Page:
Purchase this article with an account.
M. Carmen Acosta, Leticia Berenguer-Ruiz, Alberto García-Gálvez, David Perea-Tortosa, Juana Gallar, Carlos Belmonte; Changes in Mechanical, Chemical, and Thermal Sensitivity of the Cornea after Topical Application of Nonsteroidal Anti-inflammatory Drugs. Invest. Ophthalmol. Vis. Sci. 2005;46(1):282-286. doi: 10.1167/iovs.04-0884.
Download citation file:
© ARVO (1962-2015); The Authors (2016-present)
purpose. In addition to their well-known anti-inflammatory actions, some of the nonsteroidal anti-inflammatory drugs (NSAIDs) appear to have an analgesic effect. In human subjects, the changes in threshold and intensity of sensations evoked by mechanical, chemical, and thermal stimulation of the cornea induced by topical administration of two commercial NSAIDs, diclofenac sodium (Voltaren; Novartis, Basel, Switzerland) and flurbiprofen (Ocuflur; Allergan, Irvine, CA), were studied.
methods. Corneal sensitivity was measured in 10 young, healthy subjects with a gas esthesiometer. Chemical (10%–70% CO2 in air), mechanical (0–264 mL/min), and thermal (corneal temperature changes between −4.5°C and +3°C around the normal value) stimuli were applied to the center of the cornea. The intensity and perceived magnitude of the psychophysical attributes of the evoked sensation were scored at the end of the pulse in a 10-cm, continuous visual analog scale (VAS). The threshold was expressed as the stimulus intensity that evoked a VAS score >0.5. Sensitivity was measured in both eyes of each subject on two separate days, one without treatment and the other 30 minutes after topical application of 0.03% flurbiprofen (seven subjects) or 0.1% diclofenac sodium (six subjects).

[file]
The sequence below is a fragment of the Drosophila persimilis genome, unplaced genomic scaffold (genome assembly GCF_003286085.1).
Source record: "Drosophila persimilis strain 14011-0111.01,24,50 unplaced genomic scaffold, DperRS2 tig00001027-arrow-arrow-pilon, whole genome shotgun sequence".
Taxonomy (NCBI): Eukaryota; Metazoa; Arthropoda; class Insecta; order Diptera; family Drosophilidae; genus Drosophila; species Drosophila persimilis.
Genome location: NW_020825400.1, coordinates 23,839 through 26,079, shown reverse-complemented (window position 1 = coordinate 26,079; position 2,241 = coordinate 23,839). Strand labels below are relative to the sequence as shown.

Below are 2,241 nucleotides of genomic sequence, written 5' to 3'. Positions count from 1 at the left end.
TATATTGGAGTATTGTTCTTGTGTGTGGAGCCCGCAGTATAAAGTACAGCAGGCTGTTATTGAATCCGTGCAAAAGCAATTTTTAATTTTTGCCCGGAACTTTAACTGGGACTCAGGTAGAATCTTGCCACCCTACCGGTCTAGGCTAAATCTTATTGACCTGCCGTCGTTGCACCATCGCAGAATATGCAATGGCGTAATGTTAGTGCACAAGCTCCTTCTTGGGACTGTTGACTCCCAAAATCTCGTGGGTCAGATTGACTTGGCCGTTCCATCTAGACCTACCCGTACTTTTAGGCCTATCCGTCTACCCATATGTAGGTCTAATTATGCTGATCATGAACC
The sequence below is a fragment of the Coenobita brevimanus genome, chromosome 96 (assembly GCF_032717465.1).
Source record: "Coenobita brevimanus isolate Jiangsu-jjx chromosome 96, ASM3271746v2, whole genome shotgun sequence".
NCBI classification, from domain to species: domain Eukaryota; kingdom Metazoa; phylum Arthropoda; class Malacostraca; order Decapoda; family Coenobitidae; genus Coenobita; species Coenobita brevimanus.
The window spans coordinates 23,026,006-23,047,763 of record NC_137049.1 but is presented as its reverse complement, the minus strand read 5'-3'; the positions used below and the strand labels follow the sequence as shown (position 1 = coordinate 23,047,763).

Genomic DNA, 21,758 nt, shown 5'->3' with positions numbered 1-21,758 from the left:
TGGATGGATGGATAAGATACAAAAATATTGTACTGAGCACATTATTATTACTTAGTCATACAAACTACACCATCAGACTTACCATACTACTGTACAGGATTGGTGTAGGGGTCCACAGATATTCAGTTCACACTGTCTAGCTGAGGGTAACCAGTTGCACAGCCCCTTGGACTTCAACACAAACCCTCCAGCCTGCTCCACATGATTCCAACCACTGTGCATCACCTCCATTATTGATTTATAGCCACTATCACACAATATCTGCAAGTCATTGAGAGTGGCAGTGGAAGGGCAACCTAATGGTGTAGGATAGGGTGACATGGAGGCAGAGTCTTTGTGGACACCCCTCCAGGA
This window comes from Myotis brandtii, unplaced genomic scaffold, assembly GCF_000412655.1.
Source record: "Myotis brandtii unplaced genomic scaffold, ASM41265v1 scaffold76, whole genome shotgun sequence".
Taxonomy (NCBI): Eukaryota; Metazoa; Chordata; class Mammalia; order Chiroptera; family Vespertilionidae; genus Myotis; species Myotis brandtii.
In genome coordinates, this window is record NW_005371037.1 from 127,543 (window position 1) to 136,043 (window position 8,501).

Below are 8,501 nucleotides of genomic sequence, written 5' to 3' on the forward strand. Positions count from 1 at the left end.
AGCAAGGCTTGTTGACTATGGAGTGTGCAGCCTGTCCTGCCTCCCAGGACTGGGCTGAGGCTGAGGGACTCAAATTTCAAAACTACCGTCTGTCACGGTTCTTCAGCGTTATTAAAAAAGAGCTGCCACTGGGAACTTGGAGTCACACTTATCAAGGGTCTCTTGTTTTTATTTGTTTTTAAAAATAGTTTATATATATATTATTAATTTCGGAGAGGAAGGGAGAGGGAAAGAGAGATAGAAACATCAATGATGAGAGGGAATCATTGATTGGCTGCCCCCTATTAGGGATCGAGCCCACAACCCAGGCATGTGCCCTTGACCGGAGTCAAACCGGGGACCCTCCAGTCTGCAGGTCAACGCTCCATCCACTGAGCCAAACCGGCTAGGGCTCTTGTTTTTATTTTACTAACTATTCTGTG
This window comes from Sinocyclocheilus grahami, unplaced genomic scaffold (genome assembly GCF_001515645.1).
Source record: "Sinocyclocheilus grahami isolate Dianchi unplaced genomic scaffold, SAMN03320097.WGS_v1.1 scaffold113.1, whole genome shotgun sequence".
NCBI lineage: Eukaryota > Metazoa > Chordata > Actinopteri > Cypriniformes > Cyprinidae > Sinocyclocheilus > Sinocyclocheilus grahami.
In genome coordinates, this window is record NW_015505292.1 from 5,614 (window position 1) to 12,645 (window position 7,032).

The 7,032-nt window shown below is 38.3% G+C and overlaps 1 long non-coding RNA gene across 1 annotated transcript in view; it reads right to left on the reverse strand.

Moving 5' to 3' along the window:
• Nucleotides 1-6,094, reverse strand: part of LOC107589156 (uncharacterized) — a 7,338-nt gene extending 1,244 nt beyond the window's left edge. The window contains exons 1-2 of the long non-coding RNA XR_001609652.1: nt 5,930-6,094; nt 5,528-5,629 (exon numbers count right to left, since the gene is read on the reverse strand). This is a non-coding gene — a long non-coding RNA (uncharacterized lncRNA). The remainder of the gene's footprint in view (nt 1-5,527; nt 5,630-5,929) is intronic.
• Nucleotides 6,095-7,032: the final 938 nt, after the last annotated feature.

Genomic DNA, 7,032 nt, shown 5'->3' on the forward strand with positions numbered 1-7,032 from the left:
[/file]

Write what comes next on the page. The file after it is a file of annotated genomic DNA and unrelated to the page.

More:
results. Diclofenac attenuated significantly all the sensation parameters evoked by high-intensity mechanical, chemical, and thermal stimuli. Flurbiprofen produced a slight reduction of the sensations evoked by mechanical and chemical stimulation that became significant only for the irritation caused by chemical stimuli of maximum intensity (70% CO2). None of the drugs modified significantly the detection threshold of the different stimuli.
conclusions. Flurbiprofen had a very limited effect on sensations evoked by corneal stimulation, whereas diclofenac reduced the intensity of sensations evoked by stimuli of different modality, suggesting a mild local anesthetic effect of this drug on all types of corneal sensory fibers. Such anesthetic action could explain the analgesic effect that has been reported after topical application of diclofenac in inflamed human eyes.
This PDF is available to Subscribers Only